4 Jun 2014

Is natural gas the next ethanol?

Corn ethanol was a "win-win" alternative fuel that would allow Americans to drive as before, using less carbon, while supporting American farmers.

It turned into (and still is) an ecological disaster* that mostly helped agribusiness (e.g., ADM and Cargill) more than Farmer John down the road.

Many people see the natural revolution (or the "shale gale") as a win-win that will allow Americans to use energy as before, emitting less carbon, while supporting American energy companies (not nasty terrorists).

I worry that this optimism is misplaced for the following reasons:**
  • An increase in supply of cheap natural gas means an reduction in the price of energy -- and thus an increase in its consumption, which will displace conservation and alternative energy sources.
  • Sloppy production and movement of natural gas means more leaks of methane, which is 20-35x worse for global warming than CO2. Natural gas produces about half the CO2 output as coal, per MWh of electricity produced, which means that a 4 percent rate of leakage in the supply chain (25x4% = 100%) would double the carbon impact from natural gas. EDF comissioned a 16-partner study to look into methane emissions and estimates a 2.6-5.6 percent leakage rate. That's bad enough, but don't forget that methane is routinely vented (released) and flared (burnt, reducing emissions) at oil producing sites.
  • Finally, there's the strong possibility that drillers and investors, eager to flip fracking leases into cash will (1) produce too fast (releasing extra methane) or overstate their reserves (leading to a financial crunch for suckers who buy late).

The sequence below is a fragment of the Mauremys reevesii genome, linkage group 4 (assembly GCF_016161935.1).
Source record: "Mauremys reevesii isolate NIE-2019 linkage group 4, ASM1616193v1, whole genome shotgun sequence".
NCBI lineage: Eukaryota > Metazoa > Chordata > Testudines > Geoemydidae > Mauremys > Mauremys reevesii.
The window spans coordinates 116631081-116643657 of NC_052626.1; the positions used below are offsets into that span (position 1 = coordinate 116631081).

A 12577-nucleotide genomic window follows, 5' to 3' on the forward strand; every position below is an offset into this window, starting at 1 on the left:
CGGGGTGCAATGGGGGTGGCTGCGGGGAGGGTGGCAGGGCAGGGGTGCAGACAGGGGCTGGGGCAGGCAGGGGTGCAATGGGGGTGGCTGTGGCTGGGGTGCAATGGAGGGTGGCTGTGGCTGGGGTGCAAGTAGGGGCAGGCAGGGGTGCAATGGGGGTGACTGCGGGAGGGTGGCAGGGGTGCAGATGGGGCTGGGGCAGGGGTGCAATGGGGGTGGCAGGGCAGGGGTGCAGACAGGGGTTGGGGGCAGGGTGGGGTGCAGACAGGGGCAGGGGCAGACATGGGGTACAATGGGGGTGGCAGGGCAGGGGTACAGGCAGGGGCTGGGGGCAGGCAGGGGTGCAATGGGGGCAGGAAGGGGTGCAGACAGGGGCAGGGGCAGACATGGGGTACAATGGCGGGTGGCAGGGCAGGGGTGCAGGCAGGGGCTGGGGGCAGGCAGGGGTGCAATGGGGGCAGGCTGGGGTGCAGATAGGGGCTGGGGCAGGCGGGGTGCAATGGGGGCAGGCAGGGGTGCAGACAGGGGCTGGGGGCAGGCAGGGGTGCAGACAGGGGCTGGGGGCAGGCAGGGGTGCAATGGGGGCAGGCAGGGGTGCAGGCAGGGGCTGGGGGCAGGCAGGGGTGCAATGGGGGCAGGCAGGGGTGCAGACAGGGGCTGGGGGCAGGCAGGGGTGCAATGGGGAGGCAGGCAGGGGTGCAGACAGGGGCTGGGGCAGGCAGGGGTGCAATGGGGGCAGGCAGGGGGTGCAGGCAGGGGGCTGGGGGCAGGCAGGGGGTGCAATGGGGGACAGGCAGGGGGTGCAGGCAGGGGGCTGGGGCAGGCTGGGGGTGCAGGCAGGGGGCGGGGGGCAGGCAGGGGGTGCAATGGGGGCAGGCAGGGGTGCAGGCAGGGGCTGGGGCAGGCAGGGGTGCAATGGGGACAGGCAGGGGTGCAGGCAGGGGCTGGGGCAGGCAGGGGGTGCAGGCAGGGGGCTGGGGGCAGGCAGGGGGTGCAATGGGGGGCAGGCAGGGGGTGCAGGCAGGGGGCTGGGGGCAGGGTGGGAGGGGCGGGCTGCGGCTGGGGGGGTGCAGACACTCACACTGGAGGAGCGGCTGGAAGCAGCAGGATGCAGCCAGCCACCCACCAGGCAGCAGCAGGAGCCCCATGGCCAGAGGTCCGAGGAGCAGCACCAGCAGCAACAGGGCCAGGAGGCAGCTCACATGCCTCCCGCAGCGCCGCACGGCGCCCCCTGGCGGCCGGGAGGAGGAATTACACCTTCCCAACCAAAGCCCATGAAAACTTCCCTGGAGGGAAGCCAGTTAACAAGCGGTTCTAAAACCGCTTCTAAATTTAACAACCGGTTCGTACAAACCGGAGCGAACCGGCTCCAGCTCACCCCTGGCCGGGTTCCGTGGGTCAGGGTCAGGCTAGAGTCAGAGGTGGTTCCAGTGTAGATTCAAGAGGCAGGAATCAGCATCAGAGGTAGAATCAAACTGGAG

Bottom Line: A carbon tax is technology-neutral. It would NOT have supported the ethanol fiasco and would dampen the negative impacts of the natural gas revolution. It's a pity that we're ignoring these virtues in favor of picking winners in the (losing) race to a low-carbon future.
* Ethanol requires energy to grow and process the corn, but industrial corn production depletes aquifers, uses lots of fertilizers and pesticides, and pollutes ground and surface waters. The displacement of other crops increased risk in the food production system. The use of previously-fallowed land increased ecological stress. The demand for corn for ethanol has raised the cost of living for poor people dependent on corn.

** I only "worry" in the sense of government policies and interventions that turn out to be totally misguided.

Addendum: I thought of this post a few days ago. The New York Times covers similar points today.


  1. You're certainly right that shale gas isn't win-win, but you are wrong to deflect attention from CO2 to methane (although perhaps that isn't what you intend). CO2 is far worse than methane despite the much higher IR absorbance of methane, since methane leaves the atmosphere very quickly while CO2 has a residence time on the order of millennia. Our most important climate problem is CO2; if we don't solve that we have screwed posterity for thousands of years.

  2. @Anon -- I agree that all GHGs are a problem. I was pointing out the "missing cost" of methane that may be driving policy (same as policy was driven too far by bad accounting with ethanol).

    Thanks for bringing up the persistence dimension. According to the US EPA "Pound for pound, the comparative impact of CH4 on climate change is over 20 times greater than CO2 over a 100-year period." And that's considering CH4 is only around 12 years!


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